The United States has a long tradition of pioneering the making of things, but recently these efforts have come into question for a variety reasons. Changes in labor markets and the supply of energy are two such reasons. The role of technology is perhaps one of the most disruptive. Some fear that automated equipment will put people out of jobs, but there are emerging examples of people and technology working together.
Although technology can take away some jobs, it also creates new opportunities for innovation. In a recently released book entitled Making in America, researchers posit that changes in how we create things will drive innovation. Technology can speed production and provide more energy sources. It can also help level the playing field when it comes to labor costs. Instead of thinking of robots as job stealers, we ought to think of them as job changers. For decades, some among us have been foreboding that robots will steal our jobs, putting us out of work, leaving us desolate and wayward. But, in fact, many of these predictions have failed to come true. And where robots have entered the workforce, they often work along side people, supporting them where and when necessary. This is perhaps a more sensible way to envision the future, one in which robots do the jobs we won’t — or can’t — do.
Robots are extending our reach beyond our grasp. Automated assembly has been around for decades, with people typically feeding materials into the assembly line and robots performing dangerous or repetitive tasks. Future versions of these manufacturing facilities might, in fact, be completely empty of people yet be heavily under the influence of skilled workers. Called ‘cloud manufacturing’, researchers envision people providing their skills remotely around the world. A person with a particular skill could virtually work at numerous manufacturing facilities, using robots to execute their commands on physical objects. In other words, workers might be able to build a car from home.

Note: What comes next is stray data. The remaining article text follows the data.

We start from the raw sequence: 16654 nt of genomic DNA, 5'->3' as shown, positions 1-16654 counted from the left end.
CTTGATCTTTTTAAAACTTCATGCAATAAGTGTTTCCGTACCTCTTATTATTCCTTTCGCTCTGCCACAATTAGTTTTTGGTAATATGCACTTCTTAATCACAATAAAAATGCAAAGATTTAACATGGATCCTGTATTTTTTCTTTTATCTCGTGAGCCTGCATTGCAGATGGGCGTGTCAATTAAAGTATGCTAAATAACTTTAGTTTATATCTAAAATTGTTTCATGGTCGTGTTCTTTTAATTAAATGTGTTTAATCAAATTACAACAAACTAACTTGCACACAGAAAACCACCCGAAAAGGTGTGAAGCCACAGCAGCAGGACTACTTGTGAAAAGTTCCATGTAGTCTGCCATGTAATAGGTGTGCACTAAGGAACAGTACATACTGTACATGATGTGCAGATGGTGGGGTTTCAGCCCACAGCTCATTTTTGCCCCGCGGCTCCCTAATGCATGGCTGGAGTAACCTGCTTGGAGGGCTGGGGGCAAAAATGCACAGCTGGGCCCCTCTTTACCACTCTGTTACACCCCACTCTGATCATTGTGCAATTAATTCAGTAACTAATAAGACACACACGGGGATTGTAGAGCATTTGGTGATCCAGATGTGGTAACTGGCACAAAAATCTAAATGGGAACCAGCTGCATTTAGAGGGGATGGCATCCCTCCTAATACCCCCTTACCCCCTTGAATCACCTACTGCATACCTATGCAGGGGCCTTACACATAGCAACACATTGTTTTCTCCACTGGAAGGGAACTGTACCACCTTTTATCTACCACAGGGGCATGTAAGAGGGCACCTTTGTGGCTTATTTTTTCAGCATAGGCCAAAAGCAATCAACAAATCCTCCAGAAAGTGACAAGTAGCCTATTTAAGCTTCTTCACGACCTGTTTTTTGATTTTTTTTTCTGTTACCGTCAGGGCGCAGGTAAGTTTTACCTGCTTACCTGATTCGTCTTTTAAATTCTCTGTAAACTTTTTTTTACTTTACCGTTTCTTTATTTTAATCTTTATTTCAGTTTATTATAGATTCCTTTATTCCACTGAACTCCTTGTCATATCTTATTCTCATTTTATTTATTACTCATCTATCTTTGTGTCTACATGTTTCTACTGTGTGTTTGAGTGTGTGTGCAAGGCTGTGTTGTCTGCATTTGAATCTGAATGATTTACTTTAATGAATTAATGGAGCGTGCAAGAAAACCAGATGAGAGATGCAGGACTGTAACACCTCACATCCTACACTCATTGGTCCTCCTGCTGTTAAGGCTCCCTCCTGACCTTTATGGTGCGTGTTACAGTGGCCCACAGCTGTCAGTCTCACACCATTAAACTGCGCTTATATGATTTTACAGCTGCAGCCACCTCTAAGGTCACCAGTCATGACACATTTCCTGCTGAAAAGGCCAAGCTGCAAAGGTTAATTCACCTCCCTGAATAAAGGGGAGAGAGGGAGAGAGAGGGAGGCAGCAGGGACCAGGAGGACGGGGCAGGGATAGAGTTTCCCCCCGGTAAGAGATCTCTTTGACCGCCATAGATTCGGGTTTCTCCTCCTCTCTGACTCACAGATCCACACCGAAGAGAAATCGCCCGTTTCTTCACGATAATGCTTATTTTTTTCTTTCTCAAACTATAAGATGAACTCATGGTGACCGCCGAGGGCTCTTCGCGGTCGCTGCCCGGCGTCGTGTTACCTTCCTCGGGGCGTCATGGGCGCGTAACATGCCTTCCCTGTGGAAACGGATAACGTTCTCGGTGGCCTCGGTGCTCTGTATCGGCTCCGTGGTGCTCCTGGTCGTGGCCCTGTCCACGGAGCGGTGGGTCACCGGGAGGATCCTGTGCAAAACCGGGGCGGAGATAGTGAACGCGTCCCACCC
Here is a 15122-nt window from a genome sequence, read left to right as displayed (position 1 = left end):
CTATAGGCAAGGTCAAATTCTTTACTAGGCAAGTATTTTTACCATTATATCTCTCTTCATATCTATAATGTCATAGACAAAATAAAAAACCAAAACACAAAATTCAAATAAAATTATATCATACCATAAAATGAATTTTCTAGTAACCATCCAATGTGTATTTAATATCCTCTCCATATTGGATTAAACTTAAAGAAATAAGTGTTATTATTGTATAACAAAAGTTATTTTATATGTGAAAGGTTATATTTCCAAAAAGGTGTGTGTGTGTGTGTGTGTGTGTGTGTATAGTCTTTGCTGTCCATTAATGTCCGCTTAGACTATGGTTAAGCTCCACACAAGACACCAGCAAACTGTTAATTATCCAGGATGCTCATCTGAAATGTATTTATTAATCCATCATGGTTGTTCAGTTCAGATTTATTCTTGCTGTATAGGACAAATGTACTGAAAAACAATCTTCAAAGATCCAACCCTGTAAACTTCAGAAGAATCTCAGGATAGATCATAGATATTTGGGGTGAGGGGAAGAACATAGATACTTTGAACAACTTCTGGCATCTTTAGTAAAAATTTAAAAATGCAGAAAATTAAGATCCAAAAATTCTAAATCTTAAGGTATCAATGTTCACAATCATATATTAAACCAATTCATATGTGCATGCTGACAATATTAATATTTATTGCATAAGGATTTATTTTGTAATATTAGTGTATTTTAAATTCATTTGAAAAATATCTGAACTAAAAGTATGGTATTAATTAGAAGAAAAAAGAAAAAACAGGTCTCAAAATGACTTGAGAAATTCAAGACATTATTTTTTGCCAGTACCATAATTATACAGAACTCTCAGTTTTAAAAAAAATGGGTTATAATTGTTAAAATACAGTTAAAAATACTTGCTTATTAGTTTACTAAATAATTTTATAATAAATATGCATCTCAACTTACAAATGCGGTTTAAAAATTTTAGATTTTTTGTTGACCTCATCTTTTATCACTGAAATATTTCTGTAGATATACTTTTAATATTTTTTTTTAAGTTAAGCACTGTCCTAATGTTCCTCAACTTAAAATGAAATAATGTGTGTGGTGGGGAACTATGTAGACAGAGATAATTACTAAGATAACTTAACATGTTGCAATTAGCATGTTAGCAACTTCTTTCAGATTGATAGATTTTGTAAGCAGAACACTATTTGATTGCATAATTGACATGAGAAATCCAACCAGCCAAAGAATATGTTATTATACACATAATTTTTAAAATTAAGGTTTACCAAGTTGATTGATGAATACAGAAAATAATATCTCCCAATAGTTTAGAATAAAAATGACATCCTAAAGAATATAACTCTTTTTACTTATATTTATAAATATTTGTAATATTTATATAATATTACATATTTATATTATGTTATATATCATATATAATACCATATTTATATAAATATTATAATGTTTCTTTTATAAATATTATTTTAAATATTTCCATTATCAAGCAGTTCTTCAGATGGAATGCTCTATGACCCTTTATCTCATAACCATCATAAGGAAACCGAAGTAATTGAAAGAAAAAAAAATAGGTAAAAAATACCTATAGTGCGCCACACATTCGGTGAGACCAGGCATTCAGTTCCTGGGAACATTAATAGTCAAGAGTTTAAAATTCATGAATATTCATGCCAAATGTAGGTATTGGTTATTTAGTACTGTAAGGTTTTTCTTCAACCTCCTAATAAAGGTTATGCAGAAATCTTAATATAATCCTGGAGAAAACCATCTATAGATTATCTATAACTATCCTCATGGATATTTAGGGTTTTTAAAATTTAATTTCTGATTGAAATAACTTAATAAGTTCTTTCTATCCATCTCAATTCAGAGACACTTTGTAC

Robots are poised to take over some dangerous jobs that have, until now, been done exclusively by people. SINTEF Fisheries and Agriculture in Norway is currently developing a robotic arm that can filet a fish. Using 3D scanning, the robot senses the incoming fish, develops the optimal cutting solution to minimize waste, and uses an arm-and-knife to execute the cuts. Although a human fishmonger is currently much more adept at the task, future iterations of SINTEF’s robot could save human fingers from being severed along with fish heads. If people wish to avoid an environment in which knives slice through air and flesh with ease, surely even more would wish to avoid an environment that all together lacks air. Experiencing space as a traveler (from the comfort of a transport vessel) is inevitable. But experiencing space as an assembly line worker is probably not high on many people’s career goals. Engineers from Tethers Unlimited, Inc are developing a robot that would gladly do this job. Called SpiderFab, the system will 3D print and automatically assemble large structures in space, structures that are currently much too large to be launched from the ground on a rocket.
Robots are ever ready, able to be deployed at a moments notice. Some suspect that the future of transportation of goods is in the hands (or grippers?) of drones. Flying robots will deliver food and other goods to people in urban and remote areas. Although this could put some pizza delivery boys out of a job, drones such as these have a higher calling. Requiring no sleep and being constantly ready, drones could save lives. Developed by the German company Height-Tech, defibrillators will soon be deployed through the air, arriving well before emergency medical services. But the goal is not to replace emergency medical personnel. Rather, the drone will extend the window for help to arrive.
We have long feared that robots will take over our jobs, but current trends point to collaborative human-robot teams. These systems will draw on the strengths of each. Robots will allow us to exert our will in distance factories, perform tasks in dangerous environments, and move equipment with response times that would make the Minute Men jealous. People will still play important roles. They will monitor and intervene using their expertise, making decisions and performing tasks that algorithms are incapable of performing. At least not yet, anyway…
Image credit: Steve Jurvetson